AUSTIN, Texas - The Austin Transit Partnership is trying to move full speed ahead with public support.
"Transit is our future," said Nancy Crowther, a supporter. "It's our grandchildren's future. It's everybody's future."
A group gathered at Plaza Saltillo on Sunday to hear from community leaders about what the future of transit in Austin might look like.
"We are here celebrating so much good, of course, surrounding project connect," said Brittney Rodriguez, chief operating officer of the Hispanic Chamber of Commerce.
In May, Project Connect shared a final route design to bring the light rail system from West 38th Street and Guadalupe through the University of Texas at Austin’s campus, into downtown and following Congress Avenue to Oltorf Street. Another line would head east on Riverside Drive to State Highway 71.
"I'm in favor of transit forwarding together here at Central Texas for a future that has more accessible transportation options and less fossil fuels," said U.S. Rep. Lloyd Doggett, (D-TX 37).
On Wednesday, the Austin Transit Partnership approved a $115 million spending plan for the rapid transit system in the upcoming fiscal year.
"We have to redouble our efforts," said Austin Mayor Kirk Watson. "What we're doing right now with Project Connect is going to make a world of a difference to the way this town looks 25 years from now."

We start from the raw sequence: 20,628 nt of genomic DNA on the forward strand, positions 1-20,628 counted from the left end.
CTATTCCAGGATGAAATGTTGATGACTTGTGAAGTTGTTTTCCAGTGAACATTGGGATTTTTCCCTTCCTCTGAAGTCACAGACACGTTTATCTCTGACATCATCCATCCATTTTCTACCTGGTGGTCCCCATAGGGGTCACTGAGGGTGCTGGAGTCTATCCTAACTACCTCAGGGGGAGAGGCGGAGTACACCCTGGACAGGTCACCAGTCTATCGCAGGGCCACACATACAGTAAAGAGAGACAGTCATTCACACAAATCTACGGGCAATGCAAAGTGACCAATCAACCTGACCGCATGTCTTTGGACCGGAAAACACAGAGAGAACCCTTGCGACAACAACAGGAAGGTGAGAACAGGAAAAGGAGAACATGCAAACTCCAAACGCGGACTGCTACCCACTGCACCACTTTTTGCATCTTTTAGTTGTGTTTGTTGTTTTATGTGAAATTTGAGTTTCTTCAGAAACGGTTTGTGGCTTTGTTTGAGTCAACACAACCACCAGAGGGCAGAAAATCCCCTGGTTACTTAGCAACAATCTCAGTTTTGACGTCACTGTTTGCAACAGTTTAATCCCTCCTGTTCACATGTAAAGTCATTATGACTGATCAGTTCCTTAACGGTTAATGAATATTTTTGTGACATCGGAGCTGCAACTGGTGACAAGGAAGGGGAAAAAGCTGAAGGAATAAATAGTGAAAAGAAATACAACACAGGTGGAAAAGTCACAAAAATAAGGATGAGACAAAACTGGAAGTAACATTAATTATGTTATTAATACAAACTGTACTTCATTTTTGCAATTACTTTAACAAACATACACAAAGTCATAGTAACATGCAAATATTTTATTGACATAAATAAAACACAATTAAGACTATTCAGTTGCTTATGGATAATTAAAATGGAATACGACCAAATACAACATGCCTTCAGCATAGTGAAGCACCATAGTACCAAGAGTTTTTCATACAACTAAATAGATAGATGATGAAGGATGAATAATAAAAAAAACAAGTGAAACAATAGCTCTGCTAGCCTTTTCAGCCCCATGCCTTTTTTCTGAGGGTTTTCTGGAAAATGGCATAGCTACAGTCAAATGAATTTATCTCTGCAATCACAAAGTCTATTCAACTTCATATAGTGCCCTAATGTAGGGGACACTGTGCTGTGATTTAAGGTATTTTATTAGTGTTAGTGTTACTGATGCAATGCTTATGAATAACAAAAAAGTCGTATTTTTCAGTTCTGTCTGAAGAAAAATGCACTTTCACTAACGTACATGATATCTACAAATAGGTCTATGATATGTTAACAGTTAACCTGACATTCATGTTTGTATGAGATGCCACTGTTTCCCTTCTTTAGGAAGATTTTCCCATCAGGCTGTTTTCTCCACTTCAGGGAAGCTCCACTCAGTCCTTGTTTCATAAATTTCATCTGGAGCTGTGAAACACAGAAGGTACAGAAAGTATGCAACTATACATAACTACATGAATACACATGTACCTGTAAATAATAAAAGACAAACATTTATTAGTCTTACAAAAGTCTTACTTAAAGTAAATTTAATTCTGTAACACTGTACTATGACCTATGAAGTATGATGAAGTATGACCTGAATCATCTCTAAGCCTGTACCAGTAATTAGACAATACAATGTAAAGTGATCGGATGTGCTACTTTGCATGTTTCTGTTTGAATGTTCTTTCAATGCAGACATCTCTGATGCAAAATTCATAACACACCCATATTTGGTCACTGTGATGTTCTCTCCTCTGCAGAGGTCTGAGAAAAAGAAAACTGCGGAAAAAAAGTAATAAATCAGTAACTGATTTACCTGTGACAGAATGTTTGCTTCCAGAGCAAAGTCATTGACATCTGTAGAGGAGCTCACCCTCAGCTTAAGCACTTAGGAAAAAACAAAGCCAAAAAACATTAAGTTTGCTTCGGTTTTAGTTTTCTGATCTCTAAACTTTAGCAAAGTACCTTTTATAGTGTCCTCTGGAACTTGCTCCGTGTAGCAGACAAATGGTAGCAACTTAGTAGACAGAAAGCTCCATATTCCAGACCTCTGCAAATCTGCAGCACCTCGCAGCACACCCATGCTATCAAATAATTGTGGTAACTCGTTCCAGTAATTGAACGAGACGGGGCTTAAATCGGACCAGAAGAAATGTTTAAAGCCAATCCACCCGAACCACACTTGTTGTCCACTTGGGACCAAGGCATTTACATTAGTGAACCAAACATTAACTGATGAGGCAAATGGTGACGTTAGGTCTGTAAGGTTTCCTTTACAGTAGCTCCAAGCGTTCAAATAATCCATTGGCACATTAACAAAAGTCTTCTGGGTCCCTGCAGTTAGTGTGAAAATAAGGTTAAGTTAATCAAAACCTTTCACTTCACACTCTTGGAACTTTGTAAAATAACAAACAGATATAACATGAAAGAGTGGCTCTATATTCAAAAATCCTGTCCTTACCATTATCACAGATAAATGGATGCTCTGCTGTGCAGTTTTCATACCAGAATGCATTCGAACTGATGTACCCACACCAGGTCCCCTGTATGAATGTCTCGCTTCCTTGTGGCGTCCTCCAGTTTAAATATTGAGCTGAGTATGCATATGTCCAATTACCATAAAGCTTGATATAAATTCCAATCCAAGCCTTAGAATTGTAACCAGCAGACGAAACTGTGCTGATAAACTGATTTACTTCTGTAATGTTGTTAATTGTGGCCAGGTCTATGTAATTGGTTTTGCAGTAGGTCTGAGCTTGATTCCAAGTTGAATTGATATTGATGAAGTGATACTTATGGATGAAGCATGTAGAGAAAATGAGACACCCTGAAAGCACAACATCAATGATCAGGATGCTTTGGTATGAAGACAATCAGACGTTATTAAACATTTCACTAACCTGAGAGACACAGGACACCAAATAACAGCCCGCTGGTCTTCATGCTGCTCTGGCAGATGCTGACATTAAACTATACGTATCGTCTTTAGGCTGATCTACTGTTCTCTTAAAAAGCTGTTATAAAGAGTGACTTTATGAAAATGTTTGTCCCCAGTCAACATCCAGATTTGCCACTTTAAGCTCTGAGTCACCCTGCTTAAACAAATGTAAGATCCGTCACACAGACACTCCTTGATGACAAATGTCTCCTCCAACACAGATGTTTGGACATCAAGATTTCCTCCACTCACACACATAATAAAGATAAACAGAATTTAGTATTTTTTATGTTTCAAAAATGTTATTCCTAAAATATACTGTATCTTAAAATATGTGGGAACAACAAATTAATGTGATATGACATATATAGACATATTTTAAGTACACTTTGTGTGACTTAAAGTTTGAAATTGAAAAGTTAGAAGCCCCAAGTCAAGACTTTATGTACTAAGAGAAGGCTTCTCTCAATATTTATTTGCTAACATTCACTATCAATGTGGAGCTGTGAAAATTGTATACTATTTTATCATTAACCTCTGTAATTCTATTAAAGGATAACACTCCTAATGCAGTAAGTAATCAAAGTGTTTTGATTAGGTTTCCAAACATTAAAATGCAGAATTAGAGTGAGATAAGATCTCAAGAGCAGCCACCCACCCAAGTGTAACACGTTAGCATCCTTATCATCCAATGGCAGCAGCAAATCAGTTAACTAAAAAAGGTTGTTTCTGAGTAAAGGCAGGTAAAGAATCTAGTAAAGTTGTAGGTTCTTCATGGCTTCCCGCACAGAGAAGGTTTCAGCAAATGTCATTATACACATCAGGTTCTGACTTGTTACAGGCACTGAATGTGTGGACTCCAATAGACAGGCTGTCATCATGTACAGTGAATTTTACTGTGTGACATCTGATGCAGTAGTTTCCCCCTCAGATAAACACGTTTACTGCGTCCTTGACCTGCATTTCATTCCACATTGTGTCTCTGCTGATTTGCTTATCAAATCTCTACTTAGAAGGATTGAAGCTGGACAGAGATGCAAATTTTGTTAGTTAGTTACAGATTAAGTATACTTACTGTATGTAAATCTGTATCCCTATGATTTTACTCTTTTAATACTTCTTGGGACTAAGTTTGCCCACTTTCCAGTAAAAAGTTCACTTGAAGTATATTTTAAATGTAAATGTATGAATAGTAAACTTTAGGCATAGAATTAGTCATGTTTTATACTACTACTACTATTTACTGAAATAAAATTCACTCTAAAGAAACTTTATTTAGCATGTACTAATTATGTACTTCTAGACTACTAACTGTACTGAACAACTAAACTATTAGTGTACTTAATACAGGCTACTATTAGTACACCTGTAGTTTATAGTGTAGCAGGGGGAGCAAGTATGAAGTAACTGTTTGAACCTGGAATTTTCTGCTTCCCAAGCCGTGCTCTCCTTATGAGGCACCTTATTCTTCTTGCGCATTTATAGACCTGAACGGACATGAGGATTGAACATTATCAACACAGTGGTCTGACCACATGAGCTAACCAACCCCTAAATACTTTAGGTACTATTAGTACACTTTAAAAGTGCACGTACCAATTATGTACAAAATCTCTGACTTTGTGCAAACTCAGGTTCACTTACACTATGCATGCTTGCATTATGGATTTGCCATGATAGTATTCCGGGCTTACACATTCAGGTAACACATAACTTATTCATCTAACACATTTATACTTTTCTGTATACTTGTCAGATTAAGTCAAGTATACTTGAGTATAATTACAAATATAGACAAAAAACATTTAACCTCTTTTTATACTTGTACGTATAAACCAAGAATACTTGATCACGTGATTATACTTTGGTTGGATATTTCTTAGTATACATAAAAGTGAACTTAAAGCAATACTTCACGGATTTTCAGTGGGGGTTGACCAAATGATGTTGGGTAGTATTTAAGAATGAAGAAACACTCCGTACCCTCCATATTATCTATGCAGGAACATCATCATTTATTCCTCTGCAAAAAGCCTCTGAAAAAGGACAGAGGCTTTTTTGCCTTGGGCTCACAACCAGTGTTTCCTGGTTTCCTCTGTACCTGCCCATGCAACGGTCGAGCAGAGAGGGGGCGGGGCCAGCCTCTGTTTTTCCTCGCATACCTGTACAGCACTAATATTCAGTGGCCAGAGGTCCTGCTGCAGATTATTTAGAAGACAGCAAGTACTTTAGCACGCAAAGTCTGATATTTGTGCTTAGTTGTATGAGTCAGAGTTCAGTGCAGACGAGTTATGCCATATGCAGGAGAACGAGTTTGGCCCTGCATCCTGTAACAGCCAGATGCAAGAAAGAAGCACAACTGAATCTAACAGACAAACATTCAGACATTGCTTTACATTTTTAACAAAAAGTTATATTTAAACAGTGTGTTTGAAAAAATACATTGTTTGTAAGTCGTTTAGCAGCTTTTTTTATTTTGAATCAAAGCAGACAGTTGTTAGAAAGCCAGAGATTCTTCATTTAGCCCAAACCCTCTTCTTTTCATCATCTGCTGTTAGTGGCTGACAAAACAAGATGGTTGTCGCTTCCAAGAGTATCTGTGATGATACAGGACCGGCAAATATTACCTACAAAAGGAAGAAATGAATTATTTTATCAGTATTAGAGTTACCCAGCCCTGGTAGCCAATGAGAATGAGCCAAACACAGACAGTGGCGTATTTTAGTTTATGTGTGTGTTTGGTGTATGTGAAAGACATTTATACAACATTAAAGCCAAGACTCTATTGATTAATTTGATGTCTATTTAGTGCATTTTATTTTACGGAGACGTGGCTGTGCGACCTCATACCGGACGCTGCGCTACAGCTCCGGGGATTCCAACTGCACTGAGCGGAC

Proponents of the system said it reduces carbon emissions and lightens traffic.
"Something that we all know too well," said Rodriguez. "If I have not been next to you in traffic, I will be."
- Phase one of Project Connect approved with final light rail design
- Project Connect: A look at the final plan
- Scaled down light rail options unveiled by Austin Project Connect
Crowther said the system makes the city more accessible for people with disabilities.
"One of the biggest things I am most proud of is to see how many people with disabilities have gained their independence," said Crowther.
But getting to a final destination where the transit system is accessible to all, supporters said there's still a long road ahead.